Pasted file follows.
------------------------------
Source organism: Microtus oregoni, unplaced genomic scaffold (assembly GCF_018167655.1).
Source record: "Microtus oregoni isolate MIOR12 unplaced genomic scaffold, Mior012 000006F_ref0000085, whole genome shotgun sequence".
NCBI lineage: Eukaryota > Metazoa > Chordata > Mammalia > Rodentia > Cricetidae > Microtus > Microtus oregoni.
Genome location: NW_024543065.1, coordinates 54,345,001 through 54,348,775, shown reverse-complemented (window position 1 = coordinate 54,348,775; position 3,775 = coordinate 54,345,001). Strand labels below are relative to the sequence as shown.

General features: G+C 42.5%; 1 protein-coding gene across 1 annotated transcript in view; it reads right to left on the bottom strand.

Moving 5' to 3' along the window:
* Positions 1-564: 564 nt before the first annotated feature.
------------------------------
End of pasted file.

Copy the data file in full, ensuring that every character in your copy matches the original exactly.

Source organism: Microtus oregoni, unplaced genomic scaffold (assembly GCF_018167655.1).
Source record: "Microtus oregoni isolate MIOR12 unplaced genomic scaffold, Mior012 000006F_ref0000085, whole genome shotgun sequence".
NCBI lineage: Eukaryota > Metazoa > Chordata > Mammalia > Rodentia > Cricetidae > Microtus > Microtus oregoni.
Genome location: NW_024543065.1, coordinates 54,345,001 through 54,348,775, shown reverse-complemented (window position 1 = coordinate 54,348,775; position 3,775 = coordinate 54,345,001). Strand labels below are relative to the sequence as shown.

General features: G+C 42.5%; 1 protein-coding gene across 1 annotated transcript in view; it reads right to left on the bottom strand.

Moving 5' to 3' along the window:
* Positions 1-564: 564 nt before the first annotated feature.